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Ohio, OH | LPN Nursing Program Information

Becoming a Licensed Practical Nurse is probably the fastest way to enter the workforce as a nurse in Ohio. LPNs work under Registered Nurses and doctors providing many types of essential care. From monitoring vital signs and  giving injections, regulating and administering prescribed medicines, to dressing wounds and more, they also take care of simpler bedside tasks such as washing and feeding patients, as well as equipment maintenance and sample collection.

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There is high need for LPNs in health care settings throughout Ohio, both within hospitals and also nursing homes, clinics and even private homes. The typical salary for an Ohio LPN working in a metropolitan area is close to $40,000 per year (according to plus benefits, which can add an additional $20,000 of value to your salary. Additionally, the US Department of Labor reports that higher than average growth is expected for LPNs as a whole, making it a promising career with growing opportunity for employment.

Licensed Practical Nurses work the usual 40 hour week, but the fact that patients need attention at all hours requires LPNs to sometimes work at night, on weekends, and even holidays. This might not be perfect for all, but it can provide opportunity for those who need flexibility due to other commitments such as family, school and so on.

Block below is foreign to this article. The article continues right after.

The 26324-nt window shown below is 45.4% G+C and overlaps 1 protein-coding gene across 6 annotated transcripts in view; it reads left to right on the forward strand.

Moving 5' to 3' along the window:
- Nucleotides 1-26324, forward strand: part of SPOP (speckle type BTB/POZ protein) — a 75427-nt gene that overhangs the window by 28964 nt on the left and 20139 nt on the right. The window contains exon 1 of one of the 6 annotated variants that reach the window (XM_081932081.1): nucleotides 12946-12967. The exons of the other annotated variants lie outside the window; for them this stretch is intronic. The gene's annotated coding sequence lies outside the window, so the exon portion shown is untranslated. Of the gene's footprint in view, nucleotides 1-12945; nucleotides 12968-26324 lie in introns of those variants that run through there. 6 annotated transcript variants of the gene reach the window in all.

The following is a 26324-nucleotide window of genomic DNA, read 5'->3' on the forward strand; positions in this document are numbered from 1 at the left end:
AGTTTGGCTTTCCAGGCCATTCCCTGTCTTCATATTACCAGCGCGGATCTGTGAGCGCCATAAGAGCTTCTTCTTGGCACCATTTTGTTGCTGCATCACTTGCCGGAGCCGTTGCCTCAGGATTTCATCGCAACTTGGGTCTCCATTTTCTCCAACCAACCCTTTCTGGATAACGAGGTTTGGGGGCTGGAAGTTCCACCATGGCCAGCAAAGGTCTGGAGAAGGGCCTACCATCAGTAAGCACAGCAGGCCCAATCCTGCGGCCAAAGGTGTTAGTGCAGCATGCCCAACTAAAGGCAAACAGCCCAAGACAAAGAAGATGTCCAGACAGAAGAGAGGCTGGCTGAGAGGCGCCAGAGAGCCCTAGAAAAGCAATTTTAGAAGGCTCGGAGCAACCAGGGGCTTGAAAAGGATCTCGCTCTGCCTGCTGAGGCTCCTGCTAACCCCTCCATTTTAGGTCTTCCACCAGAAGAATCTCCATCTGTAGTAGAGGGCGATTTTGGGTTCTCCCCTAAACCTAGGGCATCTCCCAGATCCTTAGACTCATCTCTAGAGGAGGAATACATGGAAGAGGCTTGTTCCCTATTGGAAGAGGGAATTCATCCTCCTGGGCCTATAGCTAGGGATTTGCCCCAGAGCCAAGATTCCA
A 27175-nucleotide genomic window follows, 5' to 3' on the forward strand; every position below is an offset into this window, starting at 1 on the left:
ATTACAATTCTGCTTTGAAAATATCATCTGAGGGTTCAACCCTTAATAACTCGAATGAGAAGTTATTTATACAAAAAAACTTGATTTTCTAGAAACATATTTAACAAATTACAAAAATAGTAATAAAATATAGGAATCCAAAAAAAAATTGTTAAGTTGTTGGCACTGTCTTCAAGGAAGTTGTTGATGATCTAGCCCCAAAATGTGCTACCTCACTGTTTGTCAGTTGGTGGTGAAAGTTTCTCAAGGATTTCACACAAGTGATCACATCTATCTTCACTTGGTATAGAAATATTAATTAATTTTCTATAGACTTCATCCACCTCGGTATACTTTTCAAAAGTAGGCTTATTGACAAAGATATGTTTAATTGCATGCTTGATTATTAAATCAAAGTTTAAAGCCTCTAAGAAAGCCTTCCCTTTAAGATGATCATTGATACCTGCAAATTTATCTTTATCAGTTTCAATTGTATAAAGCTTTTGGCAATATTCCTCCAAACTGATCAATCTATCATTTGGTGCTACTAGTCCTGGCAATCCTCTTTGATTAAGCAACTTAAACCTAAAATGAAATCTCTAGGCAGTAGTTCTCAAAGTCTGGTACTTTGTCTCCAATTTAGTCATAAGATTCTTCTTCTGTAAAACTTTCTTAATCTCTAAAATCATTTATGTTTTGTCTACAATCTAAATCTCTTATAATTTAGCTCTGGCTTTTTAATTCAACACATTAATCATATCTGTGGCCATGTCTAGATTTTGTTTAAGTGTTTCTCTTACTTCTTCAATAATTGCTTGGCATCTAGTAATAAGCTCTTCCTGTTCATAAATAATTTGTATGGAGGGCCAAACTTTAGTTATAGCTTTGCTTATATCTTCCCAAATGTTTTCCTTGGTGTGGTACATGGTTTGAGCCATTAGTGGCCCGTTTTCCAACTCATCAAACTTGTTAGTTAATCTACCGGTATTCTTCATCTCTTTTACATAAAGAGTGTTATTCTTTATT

To become a Licensed Practical Nurse in Ohio one must first complete a state approved LPN program, which typically takes about a year of full time study and is widely available through universities, colleges, and private institutions. Requirements for entry may vary based on the guidelines of different schools, but to enter any type of nursing program a high school diploma or accepted equivalent is necessary. Additionally, it is usually necessary to enter general studies at a college or university and complete a number of prerequisite courses, such as human anatomy, microbiology, psychology and more—usually amounting to around 30 credit hours—before even applying for nursing school.

After prerequisites are met with good enough grades—as low as a C average or a 2.5 GPA—there is one more step before application for some programs, but not all: passing the Test of Essential Academic Skills (TEAS), which include tests of reading, math, science and English skills. Although a C average may not seem like much, the minimum isn’t always enough—there are a high number of applicants for nursing school in Ohio and most schools give preference to students with better grades in prerequisite courses and pre-admission tests such as the TEAS.

Once accepted, LPN training consists of 60 credit hours of study, which can be completed in a year or less. In some cases, LPN certification is receivable after the first year of a two-year Associate Degree of Nursing program, while other schools offer a stand-alone Licensed Practical Nurse Program. Regardless, first year courses prepare students for the National Counsel Licensing Examination-Practical Nursing (NCLEX-PN). The NCLEX-PN is a licensure examination. Therefore, once this nationally-standardized exam is passed, a student receives their LPN license and is eligible to work in Ohio. It must be renewed biannually, and requires 24 hours of continuing education for renewal. It is important to note that the Ohio Board of Nursing also charges a $75 licensing fee after NCLEX-PN examination fees (see NCLEX page for more).

While working as an LPN can be a great career, it is only the tip of the iceberg when it comes to nursing. Further training can lead to licensure as a registered Nurse and a Bachelor of Science, Nursing, which provide far more career options, higher wages, and increased opportunity.